The Gilded Conspiracy // Ring Around the Rosies

London, 1853

Dull morning light marked the early hour. A grey aura barely filled her room when Lady Irene Washburn awoke on the floor of her bedchamber. She’d fallen asleep in front of a crackling fire, with tongues of blue, white and yellow that drew her into an uneasy slumber. Since Julius’ death two months earlier, a dull throb in Irene’s temple was now the only constant thing in her daily routine. Somehow, heat soothed it.
       A shudder ran through her stiff body as she lifted her head from her forearm. Irene sank a palm into the sage green carpet that ran the length of her room. All that remained of last night’s fire in the hearth were a few glowing coals; their depths pulsed with a deep ruby hue that left much to be desired. White ash from dissolved logs, cold and spent from their duty, reflected how Irene’s heart felt. Irene inched forward on her knees and held her palms to the dying embers. Her unbound chestnut hair fell forward and brushed against the ash. In short order she tucked the waist-long curls into her elbow to keep them safe from the fine powder.
       Two months. Those two months felt like ten.
       Can I learn to endure a lifetime without him?
       “Impossible,” she said, speaking to the coals as if they’d respond. Her dry lips cracked as they formed the word and straightaway she wanted tea. Irene leaned back onto her heels and eyed her chamber’s heavy wood door, closed to the hallway beyond. In the two months since her love left for Paradise, the house she’s always loved managed to attract all kinds of unwanted attention.
       The first to appear was the light with Julius’ voice on his wake day. She’d often joked with Julius’ on the subject of her grandmother’s fascination with Egypt. That such things could never happen in modern times. No gods made their presence known with light. Or spoke with disembodied voices. For a light to emanate from Julius’ handmade clock and claim to be him was utter nonsense.
       Next, a poltergeist who fervently claimed to be her great grandfather from Surry took up residence in the coal cellar. “I’m your grandmother’s grandfather,” the mischievous spirit said when it first startled her a month ago emerging from the washroom.
       It was after the third oddity appeared that she began to question her very existence. An elliptical void made its home in the chambers which once belonged to her mother and father. It stuck itself to the wall directly behind the door. She never would’ve seen it had she not been searching for a recipe box the poltergeist heisted from the kitchen. The void drew nothing into it, and nothing came from its depths. Even after she’d spent three nights and two days daring something to come forth.
       Finally, the latest visitor to grace her with its presence was a particularly obnoxious will-o-the-wisp who enjoyed roaming her hallway with a sprightliness one would expect from such a thing. Would the universe not allow her to grieve Julius in peace?
       Without a second thought Irene tucked her black nightgown ‘round her knees and brought her cheek to the floor. In the most unladylike position, one which would earn her a firm rebuttal from her grandmother were she still alive, she stared through the bottom crack of the door. Not a tiny blue wisp or golden hued streak to be seen. Good, she thought. No dancing lights on this morn.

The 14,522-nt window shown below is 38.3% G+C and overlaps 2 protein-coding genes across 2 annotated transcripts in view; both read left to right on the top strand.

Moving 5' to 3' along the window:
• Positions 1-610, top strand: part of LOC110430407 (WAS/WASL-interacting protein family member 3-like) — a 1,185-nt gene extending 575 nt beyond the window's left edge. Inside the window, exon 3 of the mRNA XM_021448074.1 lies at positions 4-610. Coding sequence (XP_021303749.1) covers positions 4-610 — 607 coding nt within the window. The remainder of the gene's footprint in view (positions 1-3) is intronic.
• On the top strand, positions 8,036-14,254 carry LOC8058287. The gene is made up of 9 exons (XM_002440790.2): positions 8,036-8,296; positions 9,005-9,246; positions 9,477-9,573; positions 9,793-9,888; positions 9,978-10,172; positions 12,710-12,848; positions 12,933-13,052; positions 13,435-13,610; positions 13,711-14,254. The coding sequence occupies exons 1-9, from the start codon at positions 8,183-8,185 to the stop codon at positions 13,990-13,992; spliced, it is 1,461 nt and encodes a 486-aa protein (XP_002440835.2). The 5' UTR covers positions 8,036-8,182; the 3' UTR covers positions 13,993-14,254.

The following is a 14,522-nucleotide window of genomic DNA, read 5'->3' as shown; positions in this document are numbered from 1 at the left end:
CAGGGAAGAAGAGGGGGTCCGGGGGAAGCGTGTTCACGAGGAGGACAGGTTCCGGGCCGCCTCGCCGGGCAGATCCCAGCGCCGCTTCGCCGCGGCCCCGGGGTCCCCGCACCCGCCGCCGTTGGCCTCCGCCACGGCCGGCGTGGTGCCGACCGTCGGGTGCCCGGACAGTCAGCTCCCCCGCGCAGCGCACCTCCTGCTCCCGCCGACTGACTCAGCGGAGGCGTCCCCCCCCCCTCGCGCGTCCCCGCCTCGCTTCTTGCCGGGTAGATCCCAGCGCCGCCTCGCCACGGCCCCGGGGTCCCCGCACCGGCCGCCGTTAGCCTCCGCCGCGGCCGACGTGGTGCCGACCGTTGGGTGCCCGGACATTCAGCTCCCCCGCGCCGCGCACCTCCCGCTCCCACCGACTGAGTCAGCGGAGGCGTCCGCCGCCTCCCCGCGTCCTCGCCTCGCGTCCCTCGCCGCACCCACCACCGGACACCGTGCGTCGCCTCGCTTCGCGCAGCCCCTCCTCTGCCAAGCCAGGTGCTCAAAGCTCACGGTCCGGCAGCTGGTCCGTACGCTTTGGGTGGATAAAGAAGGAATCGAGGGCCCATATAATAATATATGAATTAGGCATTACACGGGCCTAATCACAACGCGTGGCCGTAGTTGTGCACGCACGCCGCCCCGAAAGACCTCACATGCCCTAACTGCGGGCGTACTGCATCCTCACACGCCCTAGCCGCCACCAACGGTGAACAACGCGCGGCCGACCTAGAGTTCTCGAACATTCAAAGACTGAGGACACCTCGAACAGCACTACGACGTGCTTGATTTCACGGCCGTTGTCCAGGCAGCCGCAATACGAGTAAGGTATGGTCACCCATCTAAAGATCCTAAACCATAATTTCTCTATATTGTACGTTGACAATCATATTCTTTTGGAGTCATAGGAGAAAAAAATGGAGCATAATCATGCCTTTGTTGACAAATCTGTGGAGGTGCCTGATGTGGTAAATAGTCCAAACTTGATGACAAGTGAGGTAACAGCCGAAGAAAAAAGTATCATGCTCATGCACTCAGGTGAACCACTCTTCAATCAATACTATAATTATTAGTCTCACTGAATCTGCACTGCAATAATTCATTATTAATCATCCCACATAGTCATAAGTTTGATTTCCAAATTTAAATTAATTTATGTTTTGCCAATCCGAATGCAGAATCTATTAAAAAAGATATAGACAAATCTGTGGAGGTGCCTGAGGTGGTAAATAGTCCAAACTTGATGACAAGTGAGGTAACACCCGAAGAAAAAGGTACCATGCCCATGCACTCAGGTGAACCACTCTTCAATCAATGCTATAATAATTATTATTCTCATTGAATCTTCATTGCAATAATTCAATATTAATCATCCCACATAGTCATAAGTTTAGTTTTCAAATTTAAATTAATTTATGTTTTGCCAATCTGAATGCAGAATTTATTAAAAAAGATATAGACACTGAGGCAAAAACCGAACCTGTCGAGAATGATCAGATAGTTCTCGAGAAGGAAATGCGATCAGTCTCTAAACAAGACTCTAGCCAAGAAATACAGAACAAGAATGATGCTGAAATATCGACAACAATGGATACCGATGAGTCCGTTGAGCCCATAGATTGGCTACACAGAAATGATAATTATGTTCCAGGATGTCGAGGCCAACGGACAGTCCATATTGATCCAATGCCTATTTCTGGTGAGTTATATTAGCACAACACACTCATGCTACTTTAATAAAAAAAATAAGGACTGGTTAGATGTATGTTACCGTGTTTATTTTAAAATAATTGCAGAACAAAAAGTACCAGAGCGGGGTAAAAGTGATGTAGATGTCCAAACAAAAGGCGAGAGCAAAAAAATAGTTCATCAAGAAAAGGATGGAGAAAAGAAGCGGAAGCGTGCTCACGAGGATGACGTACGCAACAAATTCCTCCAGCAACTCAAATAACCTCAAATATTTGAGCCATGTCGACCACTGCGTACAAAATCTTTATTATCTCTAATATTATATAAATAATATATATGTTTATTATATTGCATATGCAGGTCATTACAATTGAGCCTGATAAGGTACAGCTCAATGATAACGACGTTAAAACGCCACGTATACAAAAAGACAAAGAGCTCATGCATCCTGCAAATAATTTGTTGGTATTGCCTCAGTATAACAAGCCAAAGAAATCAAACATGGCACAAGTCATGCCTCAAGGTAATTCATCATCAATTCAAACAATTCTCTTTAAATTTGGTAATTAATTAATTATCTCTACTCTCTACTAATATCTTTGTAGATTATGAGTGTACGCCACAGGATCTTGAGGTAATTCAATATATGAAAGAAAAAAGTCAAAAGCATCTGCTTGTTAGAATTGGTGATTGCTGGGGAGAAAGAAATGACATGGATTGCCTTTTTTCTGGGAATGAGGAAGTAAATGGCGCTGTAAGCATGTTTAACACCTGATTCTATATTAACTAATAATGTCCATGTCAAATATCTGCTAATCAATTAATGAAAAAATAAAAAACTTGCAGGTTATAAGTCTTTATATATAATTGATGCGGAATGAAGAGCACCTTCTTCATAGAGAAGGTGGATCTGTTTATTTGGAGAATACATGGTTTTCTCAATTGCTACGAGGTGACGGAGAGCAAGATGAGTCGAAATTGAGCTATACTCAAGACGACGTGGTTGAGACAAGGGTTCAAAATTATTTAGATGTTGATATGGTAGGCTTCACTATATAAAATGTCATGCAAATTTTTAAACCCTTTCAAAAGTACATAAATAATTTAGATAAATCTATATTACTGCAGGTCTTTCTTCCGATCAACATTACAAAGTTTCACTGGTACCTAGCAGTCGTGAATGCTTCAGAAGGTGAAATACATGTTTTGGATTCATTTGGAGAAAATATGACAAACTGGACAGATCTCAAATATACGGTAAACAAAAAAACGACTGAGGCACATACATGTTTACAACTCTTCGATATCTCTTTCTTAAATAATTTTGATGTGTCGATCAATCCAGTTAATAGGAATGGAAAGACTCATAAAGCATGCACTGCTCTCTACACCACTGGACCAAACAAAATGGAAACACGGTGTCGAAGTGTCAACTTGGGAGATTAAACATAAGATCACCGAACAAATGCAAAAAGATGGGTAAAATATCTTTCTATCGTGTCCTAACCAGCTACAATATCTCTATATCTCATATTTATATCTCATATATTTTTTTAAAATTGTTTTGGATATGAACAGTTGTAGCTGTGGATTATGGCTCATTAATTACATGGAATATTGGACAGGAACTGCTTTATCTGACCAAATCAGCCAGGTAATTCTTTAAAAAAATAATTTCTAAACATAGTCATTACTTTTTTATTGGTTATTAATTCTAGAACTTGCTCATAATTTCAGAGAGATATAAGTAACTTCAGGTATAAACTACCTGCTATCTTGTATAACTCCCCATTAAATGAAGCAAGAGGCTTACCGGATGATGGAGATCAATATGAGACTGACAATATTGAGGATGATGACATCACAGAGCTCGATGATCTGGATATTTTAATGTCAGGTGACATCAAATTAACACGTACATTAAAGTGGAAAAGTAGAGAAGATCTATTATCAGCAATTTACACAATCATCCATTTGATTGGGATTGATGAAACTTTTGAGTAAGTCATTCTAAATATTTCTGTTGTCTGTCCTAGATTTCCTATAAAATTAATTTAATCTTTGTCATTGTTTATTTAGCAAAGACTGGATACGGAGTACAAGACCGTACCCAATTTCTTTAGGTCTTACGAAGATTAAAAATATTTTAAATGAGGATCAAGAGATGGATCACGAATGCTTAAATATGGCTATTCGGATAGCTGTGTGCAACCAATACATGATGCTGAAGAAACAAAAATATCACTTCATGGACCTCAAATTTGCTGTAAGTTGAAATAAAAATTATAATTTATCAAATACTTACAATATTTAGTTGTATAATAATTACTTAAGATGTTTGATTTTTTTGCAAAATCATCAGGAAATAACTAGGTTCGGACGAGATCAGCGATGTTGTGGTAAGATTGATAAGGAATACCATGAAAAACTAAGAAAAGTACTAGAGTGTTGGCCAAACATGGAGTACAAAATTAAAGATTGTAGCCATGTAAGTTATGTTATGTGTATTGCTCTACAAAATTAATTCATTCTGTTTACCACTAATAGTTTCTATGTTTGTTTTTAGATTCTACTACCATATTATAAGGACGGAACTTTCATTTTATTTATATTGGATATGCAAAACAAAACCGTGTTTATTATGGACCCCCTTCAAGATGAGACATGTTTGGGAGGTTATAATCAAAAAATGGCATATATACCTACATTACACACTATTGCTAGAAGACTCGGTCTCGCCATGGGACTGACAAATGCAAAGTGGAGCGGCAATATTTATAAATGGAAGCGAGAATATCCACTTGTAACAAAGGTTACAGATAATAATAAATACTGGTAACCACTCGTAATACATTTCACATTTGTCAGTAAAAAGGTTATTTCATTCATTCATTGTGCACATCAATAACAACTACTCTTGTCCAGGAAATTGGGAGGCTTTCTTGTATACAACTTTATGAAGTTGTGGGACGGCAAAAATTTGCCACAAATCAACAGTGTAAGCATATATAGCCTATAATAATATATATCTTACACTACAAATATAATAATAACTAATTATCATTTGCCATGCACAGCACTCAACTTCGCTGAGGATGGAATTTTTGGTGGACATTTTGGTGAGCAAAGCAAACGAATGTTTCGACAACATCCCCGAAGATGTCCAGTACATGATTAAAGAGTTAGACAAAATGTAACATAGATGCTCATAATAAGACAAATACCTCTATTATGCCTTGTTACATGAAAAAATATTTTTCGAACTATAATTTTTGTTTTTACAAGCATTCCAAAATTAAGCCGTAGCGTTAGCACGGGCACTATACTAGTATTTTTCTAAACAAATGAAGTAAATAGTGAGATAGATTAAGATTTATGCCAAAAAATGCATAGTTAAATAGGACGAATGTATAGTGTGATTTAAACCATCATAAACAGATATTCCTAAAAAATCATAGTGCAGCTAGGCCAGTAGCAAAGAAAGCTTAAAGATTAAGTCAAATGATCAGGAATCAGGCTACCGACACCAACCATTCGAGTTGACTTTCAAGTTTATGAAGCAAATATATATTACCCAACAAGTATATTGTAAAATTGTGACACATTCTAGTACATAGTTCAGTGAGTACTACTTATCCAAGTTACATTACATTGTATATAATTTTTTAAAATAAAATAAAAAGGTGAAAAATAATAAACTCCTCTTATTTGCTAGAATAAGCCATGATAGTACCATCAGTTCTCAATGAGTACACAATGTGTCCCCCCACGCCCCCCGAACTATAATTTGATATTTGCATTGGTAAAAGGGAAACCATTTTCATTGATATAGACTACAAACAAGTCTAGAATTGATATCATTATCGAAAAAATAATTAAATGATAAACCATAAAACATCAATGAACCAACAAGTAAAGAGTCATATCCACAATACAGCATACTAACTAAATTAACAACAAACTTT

Irene stood. Her joints protested against the movement as she pulled a silken robe off the mahogany chaise under the window. Irene hesitated at the closed door after making quick work of the robe’s tie around her waist. A brown cloth bag, herb-filled to the brim, hung from the ornate doorknob. It served a simple reminder that all was not well in her house.
       When her frightened scullery maid left her position at Washburn House a month earlier,  she left a note behind; “Only blessed bags of rosemary, thyme and oregano can cleanse this home accursed home.” So Irene hung bags filled with the herbs everywhere. She also requested of Mrs. Oakden – the only one to stay with her in her grief – to craft garlands of dill for every doorway.
       Irene gripped the doorknob – a glorious piece bearing the etched form of an open rose in its metal – and forthwith withdrew her hand. An unnatural warmth spread out from the knob. No matter where she ran her hands along the door or walls surrounding the frame, heat seeped into her frozen fingers.
       A warm doorknob on such a bitterly cold morning? Still, the knob was merely warm, not recalescent. Irene gathered her fraying courage and wrapped her fingers ‘round it once again. Her index finger brushed against the herb bag and it swayed as she pulled open the door.
       Irene guardedly checked both ends of the dimly lit passage. The will-o-the-wisp wasn’t anywhere in sight. The truly empty hallway relieved some of her anxiousness. Irene’s breath came out in fine, cold puffs as she propelled herself out of the room, down the stairs, and finally the foyer.
       Tea. Hot tea. Julius’ specialty blend. That thought grounded Irene in the present even as her lower lip quivered uncontrollably. In all her four and twenty years Irene never thought she’d know grief deep as this until she reached a ripe old age herself.
       “Irene. My Irene.”
       Irene tried to ignore the voice she hadn’t heard in weeks. She tried to ignore the pull to the parlor she hadn’t stepped foot in since the wake. But rows and rows of red drew her into the room she’d once shared with generations of Washburns.